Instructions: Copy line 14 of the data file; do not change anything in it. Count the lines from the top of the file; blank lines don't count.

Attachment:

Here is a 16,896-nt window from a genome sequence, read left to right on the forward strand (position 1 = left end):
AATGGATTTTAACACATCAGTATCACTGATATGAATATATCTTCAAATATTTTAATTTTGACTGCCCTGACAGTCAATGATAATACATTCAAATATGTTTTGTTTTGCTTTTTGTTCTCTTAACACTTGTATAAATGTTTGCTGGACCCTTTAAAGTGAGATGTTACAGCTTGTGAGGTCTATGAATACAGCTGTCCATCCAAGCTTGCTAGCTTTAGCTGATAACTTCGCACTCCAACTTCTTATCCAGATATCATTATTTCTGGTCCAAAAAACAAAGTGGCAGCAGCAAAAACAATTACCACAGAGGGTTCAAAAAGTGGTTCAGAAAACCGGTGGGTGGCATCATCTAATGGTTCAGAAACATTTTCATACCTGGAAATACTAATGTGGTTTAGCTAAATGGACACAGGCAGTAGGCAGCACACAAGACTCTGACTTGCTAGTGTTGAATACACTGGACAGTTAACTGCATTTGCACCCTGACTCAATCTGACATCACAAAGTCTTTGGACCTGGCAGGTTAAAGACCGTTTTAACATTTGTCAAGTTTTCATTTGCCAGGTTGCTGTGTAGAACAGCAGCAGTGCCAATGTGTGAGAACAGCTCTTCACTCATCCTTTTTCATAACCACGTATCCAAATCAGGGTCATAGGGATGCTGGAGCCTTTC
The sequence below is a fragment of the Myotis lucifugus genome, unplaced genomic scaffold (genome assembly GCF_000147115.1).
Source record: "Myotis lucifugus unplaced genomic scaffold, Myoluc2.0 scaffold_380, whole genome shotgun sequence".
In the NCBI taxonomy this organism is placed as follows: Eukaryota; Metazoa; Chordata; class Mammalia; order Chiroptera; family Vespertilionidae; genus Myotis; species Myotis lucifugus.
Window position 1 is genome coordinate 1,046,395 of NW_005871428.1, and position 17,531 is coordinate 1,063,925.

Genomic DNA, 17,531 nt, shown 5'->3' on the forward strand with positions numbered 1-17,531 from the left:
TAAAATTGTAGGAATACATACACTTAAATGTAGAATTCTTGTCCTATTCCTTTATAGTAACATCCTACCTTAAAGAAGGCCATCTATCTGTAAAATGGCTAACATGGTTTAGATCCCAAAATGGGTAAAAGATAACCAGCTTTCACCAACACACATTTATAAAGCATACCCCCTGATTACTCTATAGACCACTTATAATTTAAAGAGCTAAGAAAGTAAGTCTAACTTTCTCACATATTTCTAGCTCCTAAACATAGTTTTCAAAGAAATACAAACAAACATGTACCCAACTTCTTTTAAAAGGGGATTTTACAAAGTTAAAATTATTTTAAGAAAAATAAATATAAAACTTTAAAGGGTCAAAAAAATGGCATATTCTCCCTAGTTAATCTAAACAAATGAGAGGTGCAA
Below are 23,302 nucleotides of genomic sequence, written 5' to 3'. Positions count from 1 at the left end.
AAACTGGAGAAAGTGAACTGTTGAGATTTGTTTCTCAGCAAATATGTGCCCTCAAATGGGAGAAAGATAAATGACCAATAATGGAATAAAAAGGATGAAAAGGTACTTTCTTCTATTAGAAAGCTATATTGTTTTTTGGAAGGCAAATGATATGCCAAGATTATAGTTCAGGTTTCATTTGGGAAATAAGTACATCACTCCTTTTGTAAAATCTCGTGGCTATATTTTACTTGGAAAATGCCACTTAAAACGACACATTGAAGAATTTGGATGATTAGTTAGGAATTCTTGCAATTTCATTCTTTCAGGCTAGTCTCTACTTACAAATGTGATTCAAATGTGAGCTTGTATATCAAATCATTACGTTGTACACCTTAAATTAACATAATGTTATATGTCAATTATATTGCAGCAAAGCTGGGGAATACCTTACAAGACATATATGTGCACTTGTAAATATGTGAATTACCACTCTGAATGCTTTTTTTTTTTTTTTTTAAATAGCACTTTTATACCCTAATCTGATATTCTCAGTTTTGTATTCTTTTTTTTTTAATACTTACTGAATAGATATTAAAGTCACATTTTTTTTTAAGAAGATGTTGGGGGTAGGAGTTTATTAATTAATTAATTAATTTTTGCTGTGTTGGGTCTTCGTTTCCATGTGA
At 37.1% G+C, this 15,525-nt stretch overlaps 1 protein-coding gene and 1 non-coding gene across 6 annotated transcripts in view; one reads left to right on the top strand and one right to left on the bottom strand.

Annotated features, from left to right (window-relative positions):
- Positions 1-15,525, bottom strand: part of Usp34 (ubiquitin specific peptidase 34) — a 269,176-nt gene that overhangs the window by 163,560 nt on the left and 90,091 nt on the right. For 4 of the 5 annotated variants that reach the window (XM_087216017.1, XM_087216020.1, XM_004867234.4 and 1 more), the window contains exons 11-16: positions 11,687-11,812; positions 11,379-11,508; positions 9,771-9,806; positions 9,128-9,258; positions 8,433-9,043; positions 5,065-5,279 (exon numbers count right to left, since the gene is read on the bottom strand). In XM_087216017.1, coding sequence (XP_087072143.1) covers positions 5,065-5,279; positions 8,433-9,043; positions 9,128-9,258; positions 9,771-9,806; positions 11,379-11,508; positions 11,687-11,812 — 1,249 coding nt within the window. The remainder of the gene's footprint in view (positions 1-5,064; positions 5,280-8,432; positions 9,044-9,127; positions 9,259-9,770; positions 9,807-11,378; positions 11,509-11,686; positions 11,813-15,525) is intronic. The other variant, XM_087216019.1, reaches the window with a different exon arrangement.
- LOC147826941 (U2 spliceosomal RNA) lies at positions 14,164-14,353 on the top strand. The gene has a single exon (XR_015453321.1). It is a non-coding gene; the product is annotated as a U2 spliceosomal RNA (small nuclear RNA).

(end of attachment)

- LOC147826941 (U2 spliceosomal RNA) lies at positions 14,164-14,353 on the top strand. The gene has a single exon (XR_015453321.1). It is a non-coding gene; the product is annotated as a U2 spliceosomal RNA (small nuclear RNA).